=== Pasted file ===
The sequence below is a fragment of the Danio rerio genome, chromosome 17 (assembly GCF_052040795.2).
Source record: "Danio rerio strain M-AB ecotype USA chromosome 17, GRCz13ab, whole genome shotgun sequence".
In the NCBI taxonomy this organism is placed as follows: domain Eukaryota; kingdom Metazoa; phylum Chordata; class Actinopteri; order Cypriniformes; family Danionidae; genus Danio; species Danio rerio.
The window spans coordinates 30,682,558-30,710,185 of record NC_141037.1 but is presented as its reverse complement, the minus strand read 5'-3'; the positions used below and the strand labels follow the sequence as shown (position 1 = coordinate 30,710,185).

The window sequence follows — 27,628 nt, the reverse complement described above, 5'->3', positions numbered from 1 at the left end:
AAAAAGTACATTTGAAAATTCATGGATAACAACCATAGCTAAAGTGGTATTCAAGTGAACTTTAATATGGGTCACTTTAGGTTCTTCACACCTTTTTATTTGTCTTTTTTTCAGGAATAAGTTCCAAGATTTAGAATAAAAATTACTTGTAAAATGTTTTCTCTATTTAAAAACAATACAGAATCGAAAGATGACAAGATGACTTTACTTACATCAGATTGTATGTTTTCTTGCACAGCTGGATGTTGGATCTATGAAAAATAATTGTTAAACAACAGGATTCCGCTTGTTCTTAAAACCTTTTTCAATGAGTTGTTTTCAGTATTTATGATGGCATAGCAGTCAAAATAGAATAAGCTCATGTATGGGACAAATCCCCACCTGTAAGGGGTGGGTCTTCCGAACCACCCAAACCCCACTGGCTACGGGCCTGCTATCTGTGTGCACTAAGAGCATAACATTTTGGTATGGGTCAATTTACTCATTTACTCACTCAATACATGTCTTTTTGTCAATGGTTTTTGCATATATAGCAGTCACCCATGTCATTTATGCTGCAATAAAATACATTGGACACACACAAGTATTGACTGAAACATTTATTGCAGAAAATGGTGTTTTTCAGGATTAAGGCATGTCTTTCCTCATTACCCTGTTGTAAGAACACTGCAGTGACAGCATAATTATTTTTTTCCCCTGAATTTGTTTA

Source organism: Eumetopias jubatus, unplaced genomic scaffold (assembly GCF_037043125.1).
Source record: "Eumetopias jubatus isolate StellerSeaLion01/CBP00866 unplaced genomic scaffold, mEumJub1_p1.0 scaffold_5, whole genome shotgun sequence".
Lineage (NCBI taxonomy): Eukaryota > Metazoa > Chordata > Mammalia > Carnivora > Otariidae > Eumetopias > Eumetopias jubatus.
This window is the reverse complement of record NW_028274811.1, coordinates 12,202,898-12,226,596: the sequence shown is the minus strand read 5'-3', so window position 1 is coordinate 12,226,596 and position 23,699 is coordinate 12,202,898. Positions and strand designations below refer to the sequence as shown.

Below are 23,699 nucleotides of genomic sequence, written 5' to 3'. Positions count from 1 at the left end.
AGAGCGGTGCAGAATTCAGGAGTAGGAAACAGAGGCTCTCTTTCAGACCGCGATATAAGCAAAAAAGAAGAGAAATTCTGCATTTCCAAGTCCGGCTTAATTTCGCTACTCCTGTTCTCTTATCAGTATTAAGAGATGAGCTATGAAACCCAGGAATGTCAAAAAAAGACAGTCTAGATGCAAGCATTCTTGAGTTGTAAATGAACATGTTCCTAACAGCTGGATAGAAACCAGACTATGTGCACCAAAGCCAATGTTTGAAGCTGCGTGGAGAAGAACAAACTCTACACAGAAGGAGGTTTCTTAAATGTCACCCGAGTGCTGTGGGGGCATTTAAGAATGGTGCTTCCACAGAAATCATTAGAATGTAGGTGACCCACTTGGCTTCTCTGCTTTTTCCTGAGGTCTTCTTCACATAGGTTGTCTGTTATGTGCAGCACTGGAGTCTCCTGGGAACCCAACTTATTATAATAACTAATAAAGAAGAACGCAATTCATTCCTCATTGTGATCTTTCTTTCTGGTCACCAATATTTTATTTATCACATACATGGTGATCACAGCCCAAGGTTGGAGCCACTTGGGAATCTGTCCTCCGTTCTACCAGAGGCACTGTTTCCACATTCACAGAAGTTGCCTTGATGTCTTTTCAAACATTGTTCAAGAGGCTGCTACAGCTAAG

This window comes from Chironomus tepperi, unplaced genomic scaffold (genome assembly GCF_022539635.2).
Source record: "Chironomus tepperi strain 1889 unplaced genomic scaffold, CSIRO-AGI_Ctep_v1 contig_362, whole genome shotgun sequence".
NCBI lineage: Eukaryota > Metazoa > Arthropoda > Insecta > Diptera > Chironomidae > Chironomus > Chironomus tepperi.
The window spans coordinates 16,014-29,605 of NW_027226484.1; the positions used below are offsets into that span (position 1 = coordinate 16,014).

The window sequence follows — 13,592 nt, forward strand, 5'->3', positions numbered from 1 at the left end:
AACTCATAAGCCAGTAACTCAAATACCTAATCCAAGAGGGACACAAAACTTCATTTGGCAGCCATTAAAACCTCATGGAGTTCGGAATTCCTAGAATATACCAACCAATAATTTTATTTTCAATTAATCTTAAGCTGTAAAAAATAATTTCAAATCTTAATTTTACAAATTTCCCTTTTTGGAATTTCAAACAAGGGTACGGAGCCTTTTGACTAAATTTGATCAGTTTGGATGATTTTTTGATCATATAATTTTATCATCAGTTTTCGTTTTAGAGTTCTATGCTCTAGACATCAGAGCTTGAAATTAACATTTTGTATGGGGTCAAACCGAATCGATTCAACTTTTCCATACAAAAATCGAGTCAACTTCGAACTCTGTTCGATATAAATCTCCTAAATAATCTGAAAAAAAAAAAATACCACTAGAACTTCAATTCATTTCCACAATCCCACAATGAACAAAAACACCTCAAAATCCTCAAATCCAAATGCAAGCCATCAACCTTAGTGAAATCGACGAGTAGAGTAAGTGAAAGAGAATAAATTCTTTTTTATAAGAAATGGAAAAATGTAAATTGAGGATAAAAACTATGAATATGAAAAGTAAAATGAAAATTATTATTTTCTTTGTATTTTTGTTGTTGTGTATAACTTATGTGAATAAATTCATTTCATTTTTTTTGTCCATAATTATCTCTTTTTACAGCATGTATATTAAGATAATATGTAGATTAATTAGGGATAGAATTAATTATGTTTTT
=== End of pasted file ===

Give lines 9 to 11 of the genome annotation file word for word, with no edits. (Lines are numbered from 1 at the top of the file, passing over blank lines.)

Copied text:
Lineage (NCBI taxonomy): Eukaryota > Metazoa > Chordata > Mammalia > Carnivora > Otariidae > Eumetopias > Eumetopias jubatus.
This window is the reverse complement of record NW_028274811.1, coordinates 12,202,898-12,226,596: the sequence shown is the minus strand read 5'-3', so window position 1 is coordinate 12,226,596 and position 23,699 is coordinate 12,202,898. Positions and strand designations below refer to the sequence as shown.

Below are 23,699 nucleotides of genomic sequence, written 5' to 3'. Positions count from 1 at the left end.